Cyber attacks and smuggling by criminal gangs contribute to £16 billion a year of tax fraud, HM Revenue and Customs (HMRC) estimates.

The figure, contained in a report by spending watchdog the National Audit Office, makes up almost half of the total £34 billion tax gap - the difference between the revenue that should be collected each year and the amount actually received.

The report suggested that criminal attacks were responsible for a loss of £5.1 billion a year of revenue, while evasion amounted to £4.4 billion.

The hidden economy - made up of "ghosts" whose entire income was unknown to HMRC and "moonlighters" who keep some sources of income secret - results in a £6.2 billion loss.

The NAO said the criminal attacks included s muggling genuine or counterfeit products, such as alcohol or tobacco, into the UK to evade duties.

It also included "c yber attacks on HMRC systems to fraudulently claim tax repayments".

The report found major contributors to the risks associated with evasion and the hidden economy were small and micro-businesses and individuals with complex tax affairs.

In 2014/15 HMRC reported £26.6 billion additional revenue from its work to improve compliance, including efforts to tackle tax fraud but also work to tackle other parts of the tax gap like error and legal tax avoidance.

The NAO found there was only partial data on how much of that revenue was from work to tackle fraud, estimating that the proportion was between 30% and 40%, or between £8 and £10.6 billion.

HMRC has met a target to increase its number of prosecutions by 1,000 by 2014/15, but the NAO said it " needs to better prioritise the cases it selects for criminal investigations".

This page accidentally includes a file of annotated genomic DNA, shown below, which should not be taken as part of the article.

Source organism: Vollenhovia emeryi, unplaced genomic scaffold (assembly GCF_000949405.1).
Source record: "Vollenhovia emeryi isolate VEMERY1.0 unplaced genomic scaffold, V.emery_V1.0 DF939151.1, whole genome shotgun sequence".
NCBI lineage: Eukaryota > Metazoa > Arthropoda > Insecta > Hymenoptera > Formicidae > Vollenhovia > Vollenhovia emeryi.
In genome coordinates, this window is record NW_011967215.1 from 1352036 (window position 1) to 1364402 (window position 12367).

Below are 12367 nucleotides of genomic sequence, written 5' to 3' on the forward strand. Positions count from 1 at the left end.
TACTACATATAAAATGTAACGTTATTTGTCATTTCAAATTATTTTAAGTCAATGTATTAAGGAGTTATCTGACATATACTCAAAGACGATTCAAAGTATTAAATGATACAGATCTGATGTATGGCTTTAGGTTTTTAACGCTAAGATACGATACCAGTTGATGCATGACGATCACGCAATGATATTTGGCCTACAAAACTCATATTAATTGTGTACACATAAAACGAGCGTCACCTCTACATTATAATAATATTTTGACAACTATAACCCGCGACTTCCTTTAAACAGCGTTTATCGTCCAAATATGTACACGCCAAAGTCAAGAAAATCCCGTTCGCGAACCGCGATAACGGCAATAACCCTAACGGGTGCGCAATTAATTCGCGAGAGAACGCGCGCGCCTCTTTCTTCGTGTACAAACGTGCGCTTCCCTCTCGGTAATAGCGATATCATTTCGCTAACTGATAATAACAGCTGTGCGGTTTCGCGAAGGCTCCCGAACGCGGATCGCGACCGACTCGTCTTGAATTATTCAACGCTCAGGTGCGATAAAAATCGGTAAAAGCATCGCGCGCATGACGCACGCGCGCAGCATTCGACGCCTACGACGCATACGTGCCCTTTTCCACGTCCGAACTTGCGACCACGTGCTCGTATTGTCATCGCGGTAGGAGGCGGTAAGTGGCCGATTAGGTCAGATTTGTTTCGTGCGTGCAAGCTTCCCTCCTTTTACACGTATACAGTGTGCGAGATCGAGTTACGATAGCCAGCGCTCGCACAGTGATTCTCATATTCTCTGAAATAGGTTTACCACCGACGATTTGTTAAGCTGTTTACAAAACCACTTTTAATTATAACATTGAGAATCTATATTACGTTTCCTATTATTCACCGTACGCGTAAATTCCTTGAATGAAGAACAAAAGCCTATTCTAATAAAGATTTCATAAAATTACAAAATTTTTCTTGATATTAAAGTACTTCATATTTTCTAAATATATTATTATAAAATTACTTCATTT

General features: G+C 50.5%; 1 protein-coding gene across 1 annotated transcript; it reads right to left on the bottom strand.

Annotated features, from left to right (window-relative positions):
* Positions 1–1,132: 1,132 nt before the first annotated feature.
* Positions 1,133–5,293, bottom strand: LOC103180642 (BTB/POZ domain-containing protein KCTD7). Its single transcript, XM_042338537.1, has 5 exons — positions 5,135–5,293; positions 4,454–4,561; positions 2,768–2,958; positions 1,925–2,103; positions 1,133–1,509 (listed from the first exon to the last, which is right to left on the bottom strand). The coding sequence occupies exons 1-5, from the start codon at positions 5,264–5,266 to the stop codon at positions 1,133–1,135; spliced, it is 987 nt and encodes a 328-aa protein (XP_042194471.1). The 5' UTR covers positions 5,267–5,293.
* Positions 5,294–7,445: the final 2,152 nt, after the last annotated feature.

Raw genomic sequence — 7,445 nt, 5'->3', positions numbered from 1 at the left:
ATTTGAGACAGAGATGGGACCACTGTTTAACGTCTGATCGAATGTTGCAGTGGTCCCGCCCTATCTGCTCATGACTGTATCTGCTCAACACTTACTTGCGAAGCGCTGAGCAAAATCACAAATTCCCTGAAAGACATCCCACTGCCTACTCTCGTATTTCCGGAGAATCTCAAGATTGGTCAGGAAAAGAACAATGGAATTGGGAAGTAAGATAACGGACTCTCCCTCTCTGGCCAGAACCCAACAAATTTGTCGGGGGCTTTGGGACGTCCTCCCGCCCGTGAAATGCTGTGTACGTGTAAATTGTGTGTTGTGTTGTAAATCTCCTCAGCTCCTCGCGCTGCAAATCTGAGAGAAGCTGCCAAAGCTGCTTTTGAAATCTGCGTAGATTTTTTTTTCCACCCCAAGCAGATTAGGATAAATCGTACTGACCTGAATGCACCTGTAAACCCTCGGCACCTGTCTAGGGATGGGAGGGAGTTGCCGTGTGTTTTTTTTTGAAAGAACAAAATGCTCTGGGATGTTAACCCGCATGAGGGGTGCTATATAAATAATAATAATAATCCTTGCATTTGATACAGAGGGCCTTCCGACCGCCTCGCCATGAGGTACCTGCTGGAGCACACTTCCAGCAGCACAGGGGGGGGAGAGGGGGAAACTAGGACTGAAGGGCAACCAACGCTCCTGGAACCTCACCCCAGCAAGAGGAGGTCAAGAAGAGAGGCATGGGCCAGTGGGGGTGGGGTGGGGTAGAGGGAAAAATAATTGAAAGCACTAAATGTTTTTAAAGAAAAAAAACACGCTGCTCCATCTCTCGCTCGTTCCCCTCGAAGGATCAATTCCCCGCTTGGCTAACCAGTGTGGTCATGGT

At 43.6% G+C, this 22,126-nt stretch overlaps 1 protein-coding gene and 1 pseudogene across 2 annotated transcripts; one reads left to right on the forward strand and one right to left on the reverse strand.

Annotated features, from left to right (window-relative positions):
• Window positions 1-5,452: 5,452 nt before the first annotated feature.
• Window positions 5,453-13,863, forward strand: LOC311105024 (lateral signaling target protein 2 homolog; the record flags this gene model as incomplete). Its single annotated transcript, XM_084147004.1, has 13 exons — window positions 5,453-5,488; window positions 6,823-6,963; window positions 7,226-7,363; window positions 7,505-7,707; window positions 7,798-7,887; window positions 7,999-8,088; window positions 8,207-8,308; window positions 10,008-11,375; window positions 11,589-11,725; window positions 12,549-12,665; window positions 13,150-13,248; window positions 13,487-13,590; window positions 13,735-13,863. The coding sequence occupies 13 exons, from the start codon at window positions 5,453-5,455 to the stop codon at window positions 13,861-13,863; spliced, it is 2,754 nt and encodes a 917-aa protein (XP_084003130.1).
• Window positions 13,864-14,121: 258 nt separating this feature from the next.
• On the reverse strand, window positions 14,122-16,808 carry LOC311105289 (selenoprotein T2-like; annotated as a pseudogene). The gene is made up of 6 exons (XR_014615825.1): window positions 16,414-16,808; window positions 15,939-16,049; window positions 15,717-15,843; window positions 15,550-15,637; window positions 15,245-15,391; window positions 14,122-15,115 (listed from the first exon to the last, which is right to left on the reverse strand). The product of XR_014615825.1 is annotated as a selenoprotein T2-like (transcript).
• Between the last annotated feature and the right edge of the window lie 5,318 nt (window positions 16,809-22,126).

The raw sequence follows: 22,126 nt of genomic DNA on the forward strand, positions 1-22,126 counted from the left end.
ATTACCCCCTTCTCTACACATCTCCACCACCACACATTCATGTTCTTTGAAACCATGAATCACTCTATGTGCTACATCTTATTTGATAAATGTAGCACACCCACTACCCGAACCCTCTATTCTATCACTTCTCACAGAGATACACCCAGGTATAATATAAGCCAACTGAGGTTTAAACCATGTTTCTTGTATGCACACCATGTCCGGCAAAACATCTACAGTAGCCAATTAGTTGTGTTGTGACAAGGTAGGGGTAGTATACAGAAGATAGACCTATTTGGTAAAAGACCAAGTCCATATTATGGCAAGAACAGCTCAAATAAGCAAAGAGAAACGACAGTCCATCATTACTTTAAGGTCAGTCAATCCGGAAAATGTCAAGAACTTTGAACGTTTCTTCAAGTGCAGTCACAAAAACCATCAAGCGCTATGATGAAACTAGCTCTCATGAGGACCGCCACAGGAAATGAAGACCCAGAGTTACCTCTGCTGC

The drive to meet the target had led to a focus on "less complex cases" with a "large number of prosecutions for evading income tax, VAT and tobacco duty, and lower value cases".

The NAO said HMRC had recognised it needed to " align the cases it selects for criminal investigation more closely with its analysis of risk and how effective a successful prosecution would be in creating a deterrent".

The report said it was difficult to assess the effects of the prosecutions and HMRC research had not been able to find evidence the cases led to changes in behaviour or increases in tax revenues.

Meg Hillier, chairwoman of the Commons Public Accounts Committee, said: " A staggering £16 billion is still lost to tax fraud every year.

"HMRC clearly needs to think harder about how it tackles tax evasion, the hidden economy and criminal attacks.

"The committee will be examining HMRC's work in this area throughout this Parliament.

"Time and time again we hear that Government departments don't have the data or information that they need to plan or evaluate their activities properly, despite them being responsible for setting up these projects or programmes in the first place.

"HMRC is no different in this respect.

"HMRC needs to use the powers and sanctions it has to make a public example of those who break the rules."

Sir Amyas Morse, the head of the NAO, said: "HMRC loses £16 billion a year due to tax fraud, but reducing these losses is not straightforward.

"HMRC has met its targets to raise more tax revenue in the short-term.

"It now needs to consider whether its overall strategy is designed to achieve the best long-term outcomes.

"We will be evaluating HMRC's performance in tackling different types of tax fraud in more depth.

"As we do so, we will be looking for further improvements in the way HMRC uses data and analysis to understand the effect of its actions in both the long and short-term."